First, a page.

Visualizing 30 Years of Grantmaking from the Kendeda Fund
“A successful garden requires care and attention in the here and now, and a leap of faith about the future. When you plant a young tree, your job is to nurture it so it can grow and thrive, even though you won't be around to appreciate it fully grown. Closure isn’t the point. The knowledge that you have left something beautiful behind is the true gift.”
— Diana Blank

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Phase 1: Early 1990s to early 2000s

Diana Blank, the Kendeda Fund’s founder, initially conducted her charitable giving quietly and informally. Grant recipients tended to be established Atlanta-area civic institutions. She had no formal giving vehicle, no staff, and little public visibility. It was classic “checkbook philanthropy” by a new donor who was learning as she went. Yet the early seeds of intuitive, trust-based giving were apparent even at the start.
Follow along as we construct the Kendeda Fund’s grant making history through a virtual garden, where each plant represents one organization funded. Watch the plants grow over time, as organizations flourish through support provided by Kendeda.
Each leafrepresents one grantdisbursementPlant heightrepresentsnumberof years

Phase 2: Early 2000s to early 2010s

With growing confidence, Diana broadened and evolved her approach using a simple structure. She contributed to an environmentally-focused donor-advised fund, created a charitable trust, and added a single philanthropic advisor with back-office support from a professional services organization. This protected Diana’s anonymity, even as she was increasing the size and frequency of her gifts and expanding into national work. During this period, “Kendeda” was born, a melding of the names of Diana’s three children.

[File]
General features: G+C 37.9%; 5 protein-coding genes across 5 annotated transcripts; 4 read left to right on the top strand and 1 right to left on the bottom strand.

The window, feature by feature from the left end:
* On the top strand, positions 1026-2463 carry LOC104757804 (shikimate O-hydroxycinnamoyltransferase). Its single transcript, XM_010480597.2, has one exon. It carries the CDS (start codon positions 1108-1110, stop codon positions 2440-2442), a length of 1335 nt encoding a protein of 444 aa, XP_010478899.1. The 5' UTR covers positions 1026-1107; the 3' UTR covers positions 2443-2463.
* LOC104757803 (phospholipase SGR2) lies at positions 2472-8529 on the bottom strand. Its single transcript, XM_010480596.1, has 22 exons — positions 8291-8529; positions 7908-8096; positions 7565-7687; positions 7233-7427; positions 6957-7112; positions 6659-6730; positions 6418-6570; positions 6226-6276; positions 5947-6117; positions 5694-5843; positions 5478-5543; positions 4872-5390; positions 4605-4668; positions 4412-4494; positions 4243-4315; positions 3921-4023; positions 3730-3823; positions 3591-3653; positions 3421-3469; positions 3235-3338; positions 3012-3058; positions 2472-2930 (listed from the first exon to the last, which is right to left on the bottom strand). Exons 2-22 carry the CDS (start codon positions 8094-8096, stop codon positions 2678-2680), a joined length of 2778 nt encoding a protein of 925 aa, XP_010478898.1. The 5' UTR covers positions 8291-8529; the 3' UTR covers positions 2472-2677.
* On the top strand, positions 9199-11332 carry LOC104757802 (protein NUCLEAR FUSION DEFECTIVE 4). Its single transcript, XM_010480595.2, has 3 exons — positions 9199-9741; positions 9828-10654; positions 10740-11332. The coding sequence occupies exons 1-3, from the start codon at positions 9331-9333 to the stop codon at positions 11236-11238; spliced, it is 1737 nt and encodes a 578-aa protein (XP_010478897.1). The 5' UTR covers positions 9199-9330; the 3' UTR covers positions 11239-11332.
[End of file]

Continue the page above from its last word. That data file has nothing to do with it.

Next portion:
Phase 3: Early 2010s to early 2023

Shedding her long-held anonymity, Diana hired an executive director and a small but experienced team to help achieve her vision while spending-out the Fund over its final decade. The team articulated ambitious programmatic goals and pioneered a unique model that relied on long-term relationships, a lean governance model, and the ability to act with agility, trust and creativity.

Giving Categories

Early investments focused primarily on the environment and civic life in Atlanta . Over time, Kendeda built seven formal programs (Atlanta Equity, Girls’ Rights, Gun Violence Prevention, Montana, People Place and Planet, Southeast Sustainability, and Veterans). A desire to invest in transformative leaders and ideas and to support individual dignity and community sustainability united these programs. When you enter the garden, select from the 10 ‘Giving Categories’ on the upper right side of your screen.

Cross-Cutting Topics

Within each program’s design and goals, strong themes existed. A belief in the power of storytelling yielded significant investments in media and communications. A lean operating model necessitated intermediaries as re-grantors. Diana’s environmental ethos meant a green building element for most capital investments. Kendeda’s comfort with risk led to investments in many startup endeavors. And responsibly spending out led to an innovative operating reserves program. Choose from these five cross-cutting ‘Topics’ on the lower right side of your screen.

Explore Our Virtual Garden

Having walked you through what’s available, we invite you to explore our garden and learn more about Kendeda’s giving and strategic approach. To help identify and highlight trends, see grant disbursement categories and use the right side panel to explore each one. Clicking one highlights all grants made to that category, and gives background on why giving to such organizations was so important to the Kendeda Fund.
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